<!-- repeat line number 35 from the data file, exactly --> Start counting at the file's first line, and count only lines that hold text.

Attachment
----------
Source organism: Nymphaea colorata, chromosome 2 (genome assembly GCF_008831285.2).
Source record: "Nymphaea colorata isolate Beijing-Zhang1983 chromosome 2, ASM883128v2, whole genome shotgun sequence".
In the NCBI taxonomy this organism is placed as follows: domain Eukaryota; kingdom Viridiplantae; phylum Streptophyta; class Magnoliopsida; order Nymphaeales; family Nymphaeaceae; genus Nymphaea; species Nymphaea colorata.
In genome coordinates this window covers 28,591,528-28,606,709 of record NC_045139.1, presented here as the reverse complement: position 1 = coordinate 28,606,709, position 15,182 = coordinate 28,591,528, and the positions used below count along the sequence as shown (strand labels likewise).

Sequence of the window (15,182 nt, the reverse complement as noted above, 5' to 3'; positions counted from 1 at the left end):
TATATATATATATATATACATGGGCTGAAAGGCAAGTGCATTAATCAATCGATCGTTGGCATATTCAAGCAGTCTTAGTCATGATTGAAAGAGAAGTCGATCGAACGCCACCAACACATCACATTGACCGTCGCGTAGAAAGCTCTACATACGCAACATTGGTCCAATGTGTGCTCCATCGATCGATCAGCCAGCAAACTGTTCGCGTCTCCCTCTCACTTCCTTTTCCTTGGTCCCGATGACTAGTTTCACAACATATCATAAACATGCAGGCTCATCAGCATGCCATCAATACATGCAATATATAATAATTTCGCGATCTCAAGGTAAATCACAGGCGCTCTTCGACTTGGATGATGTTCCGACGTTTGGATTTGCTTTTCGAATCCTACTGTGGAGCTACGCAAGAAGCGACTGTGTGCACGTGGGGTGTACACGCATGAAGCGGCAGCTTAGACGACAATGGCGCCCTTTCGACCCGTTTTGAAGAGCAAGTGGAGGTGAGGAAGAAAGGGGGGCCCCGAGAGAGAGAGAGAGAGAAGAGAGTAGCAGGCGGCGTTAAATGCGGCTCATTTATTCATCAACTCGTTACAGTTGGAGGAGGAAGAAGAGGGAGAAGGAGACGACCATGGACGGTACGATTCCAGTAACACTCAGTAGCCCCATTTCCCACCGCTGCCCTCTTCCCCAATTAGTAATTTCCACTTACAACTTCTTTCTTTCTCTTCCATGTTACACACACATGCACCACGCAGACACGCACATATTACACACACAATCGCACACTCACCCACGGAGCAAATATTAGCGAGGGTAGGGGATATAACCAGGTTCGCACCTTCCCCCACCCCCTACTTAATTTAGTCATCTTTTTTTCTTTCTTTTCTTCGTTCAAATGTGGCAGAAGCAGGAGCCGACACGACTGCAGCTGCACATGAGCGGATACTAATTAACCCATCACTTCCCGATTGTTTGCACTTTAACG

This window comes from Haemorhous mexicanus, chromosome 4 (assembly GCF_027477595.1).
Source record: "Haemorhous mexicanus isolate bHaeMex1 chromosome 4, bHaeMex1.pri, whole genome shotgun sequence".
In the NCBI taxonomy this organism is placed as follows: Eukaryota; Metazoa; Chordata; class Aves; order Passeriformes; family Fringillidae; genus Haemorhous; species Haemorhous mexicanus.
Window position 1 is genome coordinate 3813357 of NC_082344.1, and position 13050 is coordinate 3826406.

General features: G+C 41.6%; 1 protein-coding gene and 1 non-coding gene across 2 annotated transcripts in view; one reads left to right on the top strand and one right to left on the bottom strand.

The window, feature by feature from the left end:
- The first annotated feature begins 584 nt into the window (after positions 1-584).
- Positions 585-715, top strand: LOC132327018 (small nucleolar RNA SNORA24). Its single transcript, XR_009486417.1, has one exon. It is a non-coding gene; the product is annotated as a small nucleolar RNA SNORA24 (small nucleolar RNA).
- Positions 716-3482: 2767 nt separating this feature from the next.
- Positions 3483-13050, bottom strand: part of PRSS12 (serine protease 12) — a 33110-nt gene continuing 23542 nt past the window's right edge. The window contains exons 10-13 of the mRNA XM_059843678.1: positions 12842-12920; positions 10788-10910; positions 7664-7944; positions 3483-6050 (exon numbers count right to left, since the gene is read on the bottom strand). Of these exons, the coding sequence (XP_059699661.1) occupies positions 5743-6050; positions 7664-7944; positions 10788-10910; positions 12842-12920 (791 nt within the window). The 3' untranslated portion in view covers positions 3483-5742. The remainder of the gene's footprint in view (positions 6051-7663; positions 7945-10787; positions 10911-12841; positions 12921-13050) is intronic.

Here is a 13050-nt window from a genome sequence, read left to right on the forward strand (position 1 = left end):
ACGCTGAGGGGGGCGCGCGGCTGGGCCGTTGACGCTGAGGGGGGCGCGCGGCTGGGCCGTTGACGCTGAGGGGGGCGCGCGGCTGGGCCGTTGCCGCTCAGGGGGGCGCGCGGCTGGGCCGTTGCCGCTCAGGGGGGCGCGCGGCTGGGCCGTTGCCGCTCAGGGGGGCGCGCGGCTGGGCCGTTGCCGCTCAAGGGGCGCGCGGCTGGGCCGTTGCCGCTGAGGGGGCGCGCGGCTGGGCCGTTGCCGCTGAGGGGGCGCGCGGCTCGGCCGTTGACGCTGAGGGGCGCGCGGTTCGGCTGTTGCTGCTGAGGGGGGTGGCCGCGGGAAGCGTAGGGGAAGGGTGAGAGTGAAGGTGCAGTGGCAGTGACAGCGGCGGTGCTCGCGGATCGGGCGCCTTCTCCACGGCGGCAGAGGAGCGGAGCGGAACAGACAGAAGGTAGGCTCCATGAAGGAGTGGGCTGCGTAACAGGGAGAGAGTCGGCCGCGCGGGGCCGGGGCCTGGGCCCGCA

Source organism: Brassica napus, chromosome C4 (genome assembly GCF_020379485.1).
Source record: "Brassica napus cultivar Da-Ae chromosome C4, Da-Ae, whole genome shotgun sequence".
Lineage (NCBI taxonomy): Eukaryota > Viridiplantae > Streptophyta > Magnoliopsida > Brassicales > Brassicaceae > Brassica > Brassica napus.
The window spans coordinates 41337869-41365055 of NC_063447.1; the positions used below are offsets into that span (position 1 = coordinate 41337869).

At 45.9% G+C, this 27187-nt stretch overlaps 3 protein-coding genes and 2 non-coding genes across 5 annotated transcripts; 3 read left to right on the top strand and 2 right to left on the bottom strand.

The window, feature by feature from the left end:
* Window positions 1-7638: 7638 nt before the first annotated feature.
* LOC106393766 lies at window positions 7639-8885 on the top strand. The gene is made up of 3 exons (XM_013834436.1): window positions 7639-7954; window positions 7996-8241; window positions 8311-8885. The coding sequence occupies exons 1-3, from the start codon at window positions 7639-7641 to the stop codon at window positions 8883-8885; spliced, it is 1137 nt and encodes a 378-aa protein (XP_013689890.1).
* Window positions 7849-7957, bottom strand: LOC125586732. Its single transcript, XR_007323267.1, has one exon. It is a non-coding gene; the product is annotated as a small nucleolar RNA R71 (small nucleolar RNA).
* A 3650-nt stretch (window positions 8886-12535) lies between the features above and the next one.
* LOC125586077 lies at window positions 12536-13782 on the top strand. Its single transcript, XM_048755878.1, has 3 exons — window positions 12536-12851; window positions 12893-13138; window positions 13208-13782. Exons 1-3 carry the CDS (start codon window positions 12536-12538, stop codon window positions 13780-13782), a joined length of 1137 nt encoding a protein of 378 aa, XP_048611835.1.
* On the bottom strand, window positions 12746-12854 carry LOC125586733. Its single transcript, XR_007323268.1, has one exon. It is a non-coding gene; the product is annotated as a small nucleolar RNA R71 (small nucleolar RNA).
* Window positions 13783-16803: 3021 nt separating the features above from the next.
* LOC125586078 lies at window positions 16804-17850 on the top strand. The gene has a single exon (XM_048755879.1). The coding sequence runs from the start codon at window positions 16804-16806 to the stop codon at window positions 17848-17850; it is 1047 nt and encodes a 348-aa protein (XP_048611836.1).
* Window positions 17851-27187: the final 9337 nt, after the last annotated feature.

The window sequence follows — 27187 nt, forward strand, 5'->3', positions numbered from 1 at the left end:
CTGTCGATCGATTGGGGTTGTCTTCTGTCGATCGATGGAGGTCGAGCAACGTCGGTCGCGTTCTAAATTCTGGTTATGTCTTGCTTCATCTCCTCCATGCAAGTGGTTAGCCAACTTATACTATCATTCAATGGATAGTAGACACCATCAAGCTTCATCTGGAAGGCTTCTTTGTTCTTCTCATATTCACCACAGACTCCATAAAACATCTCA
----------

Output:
CTGTCGATCGATTGGGGTTGTCTTCTGTCGATCGATGGAGGTCGAGCAACGTCGGTCGCGTTCTAAATTCTGGTTATGTCTTGCTTCATCTCCTCCATGCAAGTGGTTAGCCAACTTATACTATCATTCAATGGATAGTAGACACCATCAAGCTTCATCTGGAAGGCTTCTTTGTTCTTCTCATATTCACCACAGACTCCATAAAACATCTCA